Special Reviews
Home building compensation

Home building compensation in NSW

Status
In progress
Start Date
Dec 2019
End Date
Dec 2020
What

IPART has been asked to review the efficiency and effectiveness of the home building compensation fund in protecting consumers who are currently covered under the scheme.

The Home building compensation fund compensates homeowners if their builder is unable to complete building work or fix defects because of insolvency, death, disappearance or licence suspension for non-compliance with a money order made by a court or the tribunal in favour of the homeowner.  It is funded through a mandatory insurance paid by builders for each project.

It applies:

  • for new buildings, renovations, and swimming pools
  • for dwellings up to three storeys high
  • for defective or incomplete work that occurs within the warranty period (6 years for major defects, 2 years for minor defects) 
  • where the value of the building work exceeds $20,000.

 

Why

Reforms to the Home Building Compensation scheme commenced on 1 January 2018 to improve the financial sustainability of the scheme. The market for insurance was opened to competition and innovation, and premiums were to be transitioned to levels that reflected the risk of different projects, and recover the costs of the scheme. 

The reforms also enhanced the powers of the scheme regulator, SIRA, to monitor and regulate the home building compensation scheme by:

  • licensing private providers
  • assessing and approving or rejecting premiums
  • managing the performance of the scheme’s providers and regulating their financial and prudential positions
  • issuing and enforcing HBC insurance guidelines with rules for premium setting, fees, market practices and claims handling
  • using data collection and analytics to increase transparency and accountability, and competition and innovation
  • operating the Building Insurers’ Guarantee Fund to provide a safety net for policy holders if a provider is declared insolvent.

Now that these reforms have been in place for two years, IPART will assess whether any further changes are required to improve the efficiency and effectiveness of the scheme.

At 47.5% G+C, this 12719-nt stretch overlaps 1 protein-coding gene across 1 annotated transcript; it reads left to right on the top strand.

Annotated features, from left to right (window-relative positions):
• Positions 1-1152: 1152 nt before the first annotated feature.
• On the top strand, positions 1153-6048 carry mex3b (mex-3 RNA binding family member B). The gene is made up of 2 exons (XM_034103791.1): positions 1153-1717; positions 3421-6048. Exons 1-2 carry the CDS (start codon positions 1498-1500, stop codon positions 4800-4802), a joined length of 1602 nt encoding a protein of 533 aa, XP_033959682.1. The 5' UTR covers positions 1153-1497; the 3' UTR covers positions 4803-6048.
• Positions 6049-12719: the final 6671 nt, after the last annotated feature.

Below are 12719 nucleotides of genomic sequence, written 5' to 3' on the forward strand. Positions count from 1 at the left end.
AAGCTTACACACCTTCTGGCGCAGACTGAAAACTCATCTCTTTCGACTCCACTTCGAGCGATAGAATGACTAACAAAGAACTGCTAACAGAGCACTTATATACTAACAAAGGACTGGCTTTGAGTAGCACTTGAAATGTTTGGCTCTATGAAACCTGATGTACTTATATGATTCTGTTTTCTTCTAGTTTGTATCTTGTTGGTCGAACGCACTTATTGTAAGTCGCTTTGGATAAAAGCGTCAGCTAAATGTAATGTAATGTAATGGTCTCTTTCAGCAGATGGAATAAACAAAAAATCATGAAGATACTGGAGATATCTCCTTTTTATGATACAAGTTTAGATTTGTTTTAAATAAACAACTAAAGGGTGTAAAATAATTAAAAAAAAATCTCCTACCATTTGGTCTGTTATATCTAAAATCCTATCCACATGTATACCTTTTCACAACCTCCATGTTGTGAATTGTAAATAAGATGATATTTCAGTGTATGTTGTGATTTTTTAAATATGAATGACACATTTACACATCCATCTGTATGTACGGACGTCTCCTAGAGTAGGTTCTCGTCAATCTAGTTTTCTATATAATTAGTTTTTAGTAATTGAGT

IPART’s review is only one small part of the NSW Government’s broader reform program in relation to the building and construction industry.  The Building Commissioner has been appointed to lead the implementation of the reforms and advise Government on any additional reforms that may be needed to ensure better protections for homeowners and to lift building standards across NSW.

 

 

How

To assess the efficiency and effectiveness of the home building compensation fund, we will consider:

  • the scheme’s incentives for building industry participants to undertake good risk management and encourages good business practices
  • whether the scheme needs to further mitigate builders’ insolvency risk, for example through enhanced information collection in relation to builder progress payments, critical stage inspections, and issuance of compliance certificates or other measures
  • any other impediments to private sector participation in providing insurance through the home building compensation scheme
  • whether there are unnecessary regulatory or administrative burdens and barriers to entry for building industry participants.

 

As required by our terms of reference, we will focus on whether improvements can be made to help protect consumers who are currently covered under the scheme.

We will conduct a public consultation process and our own research and analysis. 

 

What Next

We will be releasing an Issues paper for public comment, followed by a draft report in June. Our final report is due to the Minister in August.

 

Key Contact
Jessica Robinson
Email
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